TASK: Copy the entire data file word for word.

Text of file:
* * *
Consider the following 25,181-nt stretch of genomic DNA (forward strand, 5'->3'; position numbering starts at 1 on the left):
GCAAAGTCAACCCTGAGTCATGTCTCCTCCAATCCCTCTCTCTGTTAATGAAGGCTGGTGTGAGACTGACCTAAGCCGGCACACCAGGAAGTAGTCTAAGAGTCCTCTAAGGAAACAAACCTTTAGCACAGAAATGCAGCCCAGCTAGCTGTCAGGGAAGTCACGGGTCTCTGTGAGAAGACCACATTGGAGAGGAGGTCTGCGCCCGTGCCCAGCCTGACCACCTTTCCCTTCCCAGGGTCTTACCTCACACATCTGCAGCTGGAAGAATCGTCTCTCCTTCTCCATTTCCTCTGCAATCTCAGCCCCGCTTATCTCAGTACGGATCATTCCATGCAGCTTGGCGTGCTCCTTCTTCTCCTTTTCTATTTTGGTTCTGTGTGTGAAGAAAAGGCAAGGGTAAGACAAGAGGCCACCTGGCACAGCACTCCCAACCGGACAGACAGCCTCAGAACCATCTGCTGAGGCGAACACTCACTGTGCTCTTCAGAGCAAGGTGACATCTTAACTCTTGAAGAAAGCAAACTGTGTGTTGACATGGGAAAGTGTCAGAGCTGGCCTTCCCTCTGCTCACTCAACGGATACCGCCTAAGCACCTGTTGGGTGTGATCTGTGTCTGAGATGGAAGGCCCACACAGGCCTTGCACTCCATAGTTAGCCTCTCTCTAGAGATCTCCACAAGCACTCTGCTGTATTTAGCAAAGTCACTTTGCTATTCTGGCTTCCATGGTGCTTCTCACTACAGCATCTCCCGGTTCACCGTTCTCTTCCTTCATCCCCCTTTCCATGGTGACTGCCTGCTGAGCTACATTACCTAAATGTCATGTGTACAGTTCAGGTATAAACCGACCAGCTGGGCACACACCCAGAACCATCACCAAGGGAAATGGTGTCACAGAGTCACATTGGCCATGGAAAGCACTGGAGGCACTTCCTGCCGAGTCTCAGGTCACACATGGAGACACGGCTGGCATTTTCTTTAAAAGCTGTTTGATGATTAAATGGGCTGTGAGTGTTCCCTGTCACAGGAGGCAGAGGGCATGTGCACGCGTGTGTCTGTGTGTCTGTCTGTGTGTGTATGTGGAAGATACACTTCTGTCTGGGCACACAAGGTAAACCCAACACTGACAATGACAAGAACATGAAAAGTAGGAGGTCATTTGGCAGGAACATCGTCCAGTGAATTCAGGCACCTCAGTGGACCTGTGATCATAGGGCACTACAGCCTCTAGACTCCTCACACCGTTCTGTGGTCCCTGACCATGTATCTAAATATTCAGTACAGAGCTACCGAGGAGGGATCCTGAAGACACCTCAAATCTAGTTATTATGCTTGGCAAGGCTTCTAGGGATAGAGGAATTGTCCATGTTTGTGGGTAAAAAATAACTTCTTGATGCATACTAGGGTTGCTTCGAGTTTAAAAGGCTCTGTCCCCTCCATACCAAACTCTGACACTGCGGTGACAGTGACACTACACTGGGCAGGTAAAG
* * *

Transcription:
Consider the following 25,181-nt stretch of genomic DNA (forward strand, 5'->3'; position numbering starts at 1 on the left):
GCAAAGTCAACCCTGAGTCATGTCTCCTCCAATCCCTCTCTCTGTTAATGAAGGCTGGTGTGAGACTGACCTAAGCCGGCACACCAGGAAGTAGTCTAAGAGTCCTCTAAGGAAACAAACCTTTAGCACAGAAATGCAGCCCAGCTAGCTGTCAGGGAAGTCACGGGTCTCTGTGAGAAGACCACATTGGAGAGGAGGTCTGCGCCCGTGCCCAGCCTGACCACCTTTCCCTTCCCAGGGTCTTACCTCACACATCTGCAGCTGGAAGAATCGTCTCTCCTTCTCCATTTCCTCTGCAATCTCAGCCCCGCTTATCTCAGTACGGATCATTCCATGCAGCTTGGCGTGCTCCTTCTTCTCCTTTTCTATTTTGGTTCTGTGTGTGAAGAAAAGGCAAGGGTAAGACAAGAGGCCACCTGGCACAGCACTCCCAACCGGACAGACAGCCTCAGAACCATCTGCTGAGGCGAACACTCACTGTGCTCTTCAGAGCAAGGTGACATCTTAACTCTTGAAGAAAGCAAACTGTGTGTTGACATGGGAAAGTGTCAGAGCTGGCCTTCCCTCTGCTCACTCAACGGATACCGCCTAAGCACCTGTTGGGTGTGATCTGTGTCTGAGATGGAAGGCCCACACAGGCCTTGCACTCCATAGTTAGCCTCTCTCTAGAGATCTCCACAAGCACTCTGCTGTATTTAGCAAAGTCACTTTGCTATTCTGGCTTCCATGGTGCTTCTCACTACAGCATCTCCCGGTTCACCGTTCTCTTCCTTCATCCCCCTTTCCATGGTGACTGCCTGCTGAGCTACATTACCTAAATGTCATGTGTACAGTTCAGGTATAAACCGACCAGCTGGGCACACACCCAGAACCATCACCAAGGGAAATGGTGTCACAGAGTCACATTGGCCATGGAAAGCACTGGAGGCACTTCCTGCCGAGTCTCAGGTCACACATGGAGACACGGCTGGCATTTTCTTTAAAAGCTGTTTGATGATTAAATGGGCTGTGAGTGTTCCCTGTCACAGGAGGCAGAGGGCATGTGCACGCGTGTGTCTGTGTGTCTGTCTGTGTGTGTATGTGGAAGATACACTTCTGTCTGGGCACACAAGGTAAACCCAACACTGACAATGACAAGAACATGAAAAGTAGGAGGTCATTTGGCAGGAACATCGTCCAGTGAATTCAGGCACCTCAGTGGACCTGTGATCATAGGGCACTACAGCCTCTAGACTCCTCACACCGTTCTGTGGTCCCTGACCATGTATCTAAATATTCAGTACAGAGCTACCGAGGAGGGATCCTGAAGACACCTCAAATCTAGTTATTATGCTTGGCAAGGCTTCTAGGGATAGAGGAATTGTCCATGTTTGTGGGTAAAAAATAACTTCTTGATGCATACTAGGGTTGCTTCGAGTTTAAAAGGCTCTGTCCCCTCCATACCAAACTCTGACACTGCGGTGACAGTGACACTACACTGGGCAGGTAAAG